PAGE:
In the Financial Post, some well known trade experts argue for deeper Canada - U.S. integration:
That a big idea on Canada-U.S. trade is needed there is little doubt.
"We reached the high point in the year 2000 in volume in terms of trucks and human traffic," Mr. Hart says.
While security concerns since Sept. 11, 2001, have led to a thickening of the border between Canada and the United States, raising costs and creating delays for both goods and people, the main problem is neither country has accepted it needs to move beyond "trade policy" toward a new "integration policy," the experts argue.
From a common security perimeter to common regulation, it is time Canada-U.S. trade grew up. As Europe embraces the concept of mutual recognition of regulations and Asia speeds toward freer trade, the biggest trading relationship in the world is increasingly bogged down.
"Canada and the United States don't really trade with each other any more; they build things together," Mr. Hart says.
The point really hit home during the BSE crisis, Mr. Hart says. A calf may be born in Alberta, but it is sent to Montana to eat grass, back to an Alberta feedlot to get fattened up and on to Chicago to get butchered. That is why tracing the infected meat was so important.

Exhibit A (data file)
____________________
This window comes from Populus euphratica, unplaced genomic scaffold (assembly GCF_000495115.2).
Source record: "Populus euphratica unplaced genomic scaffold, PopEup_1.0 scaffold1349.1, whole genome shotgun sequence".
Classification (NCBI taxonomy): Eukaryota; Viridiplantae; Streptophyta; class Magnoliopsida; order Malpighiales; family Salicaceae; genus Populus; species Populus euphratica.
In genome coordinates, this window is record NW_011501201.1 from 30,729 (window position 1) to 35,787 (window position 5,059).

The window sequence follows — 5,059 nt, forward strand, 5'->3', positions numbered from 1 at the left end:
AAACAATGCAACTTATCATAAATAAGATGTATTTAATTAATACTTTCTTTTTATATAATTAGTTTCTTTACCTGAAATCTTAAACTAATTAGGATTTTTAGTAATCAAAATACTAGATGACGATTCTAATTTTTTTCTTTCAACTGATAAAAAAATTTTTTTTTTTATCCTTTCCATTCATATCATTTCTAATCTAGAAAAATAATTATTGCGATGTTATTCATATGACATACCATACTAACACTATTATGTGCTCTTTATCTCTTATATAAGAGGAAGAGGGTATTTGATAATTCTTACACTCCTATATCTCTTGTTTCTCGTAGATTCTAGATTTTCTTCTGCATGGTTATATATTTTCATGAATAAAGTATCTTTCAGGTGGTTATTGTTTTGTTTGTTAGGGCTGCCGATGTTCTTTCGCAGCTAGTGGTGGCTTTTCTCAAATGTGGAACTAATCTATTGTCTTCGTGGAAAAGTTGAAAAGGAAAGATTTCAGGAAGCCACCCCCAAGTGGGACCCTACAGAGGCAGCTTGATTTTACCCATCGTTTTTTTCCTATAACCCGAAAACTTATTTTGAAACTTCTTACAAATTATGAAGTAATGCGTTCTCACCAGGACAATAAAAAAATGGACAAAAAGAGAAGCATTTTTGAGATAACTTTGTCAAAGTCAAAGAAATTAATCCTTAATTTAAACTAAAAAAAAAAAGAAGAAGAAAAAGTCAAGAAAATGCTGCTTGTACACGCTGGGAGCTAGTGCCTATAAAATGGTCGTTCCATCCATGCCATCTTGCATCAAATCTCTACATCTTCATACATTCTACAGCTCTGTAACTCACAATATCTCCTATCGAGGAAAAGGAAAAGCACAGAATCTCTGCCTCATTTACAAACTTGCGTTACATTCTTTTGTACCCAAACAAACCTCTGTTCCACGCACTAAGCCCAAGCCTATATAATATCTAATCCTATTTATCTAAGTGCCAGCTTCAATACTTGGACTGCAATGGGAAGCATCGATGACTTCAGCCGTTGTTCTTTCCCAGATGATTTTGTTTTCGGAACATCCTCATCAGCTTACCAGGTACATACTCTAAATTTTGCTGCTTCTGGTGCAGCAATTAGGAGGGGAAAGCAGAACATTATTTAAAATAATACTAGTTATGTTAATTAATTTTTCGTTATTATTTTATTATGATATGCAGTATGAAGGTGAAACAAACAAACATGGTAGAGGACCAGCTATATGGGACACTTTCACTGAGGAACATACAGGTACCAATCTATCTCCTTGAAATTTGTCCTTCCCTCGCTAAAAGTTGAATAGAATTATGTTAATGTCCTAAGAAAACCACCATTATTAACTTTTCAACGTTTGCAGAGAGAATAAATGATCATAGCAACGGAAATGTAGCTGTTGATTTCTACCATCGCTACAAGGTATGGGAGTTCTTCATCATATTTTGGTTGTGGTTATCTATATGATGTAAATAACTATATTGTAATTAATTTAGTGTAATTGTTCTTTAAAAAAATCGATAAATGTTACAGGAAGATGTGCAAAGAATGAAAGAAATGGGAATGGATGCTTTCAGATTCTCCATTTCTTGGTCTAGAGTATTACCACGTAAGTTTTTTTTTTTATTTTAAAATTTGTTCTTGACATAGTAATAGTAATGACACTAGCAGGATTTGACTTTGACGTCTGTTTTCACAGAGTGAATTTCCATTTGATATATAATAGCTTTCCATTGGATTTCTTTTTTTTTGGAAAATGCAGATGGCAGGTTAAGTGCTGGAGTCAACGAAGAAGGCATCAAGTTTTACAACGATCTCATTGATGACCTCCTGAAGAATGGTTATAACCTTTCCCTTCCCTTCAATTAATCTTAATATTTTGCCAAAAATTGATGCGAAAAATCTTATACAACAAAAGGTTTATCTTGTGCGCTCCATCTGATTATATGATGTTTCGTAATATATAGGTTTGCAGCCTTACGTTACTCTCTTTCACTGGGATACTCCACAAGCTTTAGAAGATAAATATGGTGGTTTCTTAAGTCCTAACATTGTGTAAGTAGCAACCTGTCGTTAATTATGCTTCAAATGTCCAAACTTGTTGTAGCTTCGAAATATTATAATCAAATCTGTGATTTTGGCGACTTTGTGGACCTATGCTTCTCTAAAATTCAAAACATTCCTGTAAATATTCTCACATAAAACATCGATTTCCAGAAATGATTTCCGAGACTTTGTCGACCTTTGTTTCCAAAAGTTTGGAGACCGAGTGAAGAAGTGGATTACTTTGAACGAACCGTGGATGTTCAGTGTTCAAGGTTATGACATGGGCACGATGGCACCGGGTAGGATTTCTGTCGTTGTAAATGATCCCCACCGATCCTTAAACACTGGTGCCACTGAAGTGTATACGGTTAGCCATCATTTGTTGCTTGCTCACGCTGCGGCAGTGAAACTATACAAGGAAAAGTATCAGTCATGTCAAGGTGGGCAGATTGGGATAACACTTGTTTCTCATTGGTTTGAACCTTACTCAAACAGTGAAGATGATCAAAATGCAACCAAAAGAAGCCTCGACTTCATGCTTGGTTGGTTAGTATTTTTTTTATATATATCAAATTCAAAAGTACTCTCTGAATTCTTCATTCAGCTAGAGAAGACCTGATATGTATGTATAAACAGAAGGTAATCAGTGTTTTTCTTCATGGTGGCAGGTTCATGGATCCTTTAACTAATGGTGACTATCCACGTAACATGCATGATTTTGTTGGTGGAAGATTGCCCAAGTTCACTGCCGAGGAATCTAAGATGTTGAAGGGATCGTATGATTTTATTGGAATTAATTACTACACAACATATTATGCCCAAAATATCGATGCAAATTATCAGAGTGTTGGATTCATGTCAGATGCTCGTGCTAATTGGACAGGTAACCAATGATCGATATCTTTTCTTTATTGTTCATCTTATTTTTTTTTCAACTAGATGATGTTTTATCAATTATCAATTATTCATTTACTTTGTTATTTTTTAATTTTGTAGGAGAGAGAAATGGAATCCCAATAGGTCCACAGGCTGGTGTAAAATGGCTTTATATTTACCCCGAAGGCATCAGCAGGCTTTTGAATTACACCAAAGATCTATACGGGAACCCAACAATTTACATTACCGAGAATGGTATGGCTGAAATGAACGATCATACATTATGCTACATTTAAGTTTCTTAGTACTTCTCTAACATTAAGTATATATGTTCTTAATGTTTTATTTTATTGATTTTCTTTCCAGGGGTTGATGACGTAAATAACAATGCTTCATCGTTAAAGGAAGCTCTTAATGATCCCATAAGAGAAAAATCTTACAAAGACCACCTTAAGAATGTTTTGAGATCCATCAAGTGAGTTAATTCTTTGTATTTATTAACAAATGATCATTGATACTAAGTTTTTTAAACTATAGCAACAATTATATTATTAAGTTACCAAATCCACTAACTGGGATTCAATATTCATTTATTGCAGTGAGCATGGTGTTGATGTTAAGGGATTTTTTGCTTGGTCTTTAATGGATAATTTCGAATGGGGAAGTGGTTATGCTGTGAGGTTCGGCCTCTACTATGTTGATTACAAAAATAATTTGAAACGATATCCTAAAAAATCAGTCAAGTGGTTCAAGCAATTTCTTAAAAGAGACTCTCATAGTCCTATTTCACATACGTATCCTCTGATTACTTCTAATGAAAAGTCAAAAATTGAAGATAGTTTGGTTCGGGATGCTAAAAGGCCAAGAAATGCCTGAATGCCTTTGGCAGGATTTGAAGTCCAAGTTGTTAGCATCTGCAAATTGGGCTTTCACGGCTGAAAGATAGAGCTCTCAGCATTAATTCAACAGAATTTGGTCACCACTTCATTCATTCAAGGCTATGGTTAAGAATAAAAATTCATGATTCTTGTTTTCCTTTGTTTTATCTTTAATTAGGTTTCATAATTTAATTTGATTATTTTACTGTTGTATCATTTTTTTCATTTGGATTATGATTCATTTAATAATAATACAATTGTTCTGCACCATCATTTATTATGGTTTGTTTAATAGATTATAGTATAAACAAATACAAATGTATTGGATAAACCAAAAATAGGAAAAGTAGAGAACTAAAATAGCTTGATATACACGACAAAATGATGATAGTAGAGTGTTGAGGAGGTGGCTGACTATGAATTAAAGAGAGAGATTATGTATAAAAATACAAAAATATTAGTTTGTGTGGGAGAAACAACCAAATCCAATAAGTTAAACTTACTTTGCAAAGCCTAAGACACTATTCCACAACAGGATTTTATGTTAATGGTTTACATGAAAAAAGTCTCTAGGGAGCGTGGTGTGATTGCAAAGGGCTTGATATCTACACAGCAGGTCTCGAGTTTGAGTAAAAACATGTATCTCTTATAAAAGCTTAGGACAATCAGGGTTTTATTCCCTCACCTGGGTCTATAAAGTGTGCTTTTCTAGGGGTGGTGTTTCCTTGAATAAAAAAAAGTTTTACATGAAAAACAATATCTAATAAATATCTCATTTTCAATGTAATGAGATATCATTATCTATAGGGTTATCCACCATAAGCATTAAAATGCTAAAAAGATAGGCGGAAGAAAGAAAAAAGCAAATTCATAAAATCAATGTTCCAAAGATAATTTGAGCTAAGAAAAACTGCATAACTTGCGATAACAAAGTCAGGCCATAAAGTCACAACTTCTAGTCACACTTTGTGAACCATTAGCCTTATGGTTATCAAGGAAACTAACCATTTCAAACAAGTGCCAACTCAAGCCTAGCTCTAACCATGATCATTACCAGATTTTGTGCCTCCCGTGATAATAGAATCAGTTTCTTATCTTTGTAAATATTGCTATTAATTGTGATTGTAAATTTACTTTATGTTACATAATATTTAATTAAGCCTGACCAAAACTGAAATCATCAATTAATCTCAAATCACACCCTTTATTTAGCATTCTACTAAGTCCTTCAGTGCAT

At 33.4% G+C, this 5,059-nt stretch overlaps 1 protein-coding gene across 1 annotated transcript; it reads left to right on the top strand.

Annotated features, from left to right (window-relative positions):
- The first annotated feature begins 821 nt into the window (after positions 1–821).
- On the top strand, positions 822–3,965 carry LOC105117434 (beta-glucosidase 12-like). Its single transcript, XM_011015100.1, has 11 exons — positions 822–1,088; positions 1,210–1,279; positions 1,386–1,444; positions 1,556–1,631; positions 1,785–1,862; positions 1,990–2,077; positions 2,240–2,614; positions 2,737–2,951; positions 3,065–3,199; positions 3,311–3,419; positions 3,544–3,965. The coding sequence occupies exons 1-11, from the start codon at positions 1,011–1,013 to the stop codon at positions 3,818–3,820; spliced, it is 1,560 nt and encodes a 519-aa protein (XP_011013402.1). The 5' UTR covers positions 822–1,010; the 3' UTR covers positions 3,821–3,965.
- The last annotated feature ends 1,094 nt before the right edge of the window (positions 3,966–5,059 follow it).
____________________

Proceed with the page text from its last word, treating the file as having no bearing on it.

That is also why one North American food standard would make sense.
Mr. Hufbauer argues Canada would benefit from simply adopting large swathes of U.S. regulation.
Mr. Hart points out as the gold standard in drug regulation, U.S. Food and Drug Administration employs 10,000 people and spend billions of dollars vetting drugs. Yet Canada feels it has to employ another 985 people to second-guess the FDA. The result? Drug approval can take years longer, denying Canadians potentially life-saving drugs.
He adds two-thirds of Canadian regulatory standards are not as tough as U.S. standards and carry far lower liability costs. Mr. Hufbauer says common Canadian and U.S. standards could cover at least 90% of the trade in food products.
"After all, 30 million Canadians and Americans eat in the other country during their annual travels," he says.
A new trade integration campaign is badly needed. "This needs political momentum, this needs political leadership, this needs to be put of the top of the Canada-U.S. agenda," Mr. Hart says.
More at the link. I'm not sure what the reaction to these proposals will be. There could be a good deal of concern on both sides of the border. Whether such proposals are at all feasible could depend on the form they take (e.g., binding rules or simple cooperation).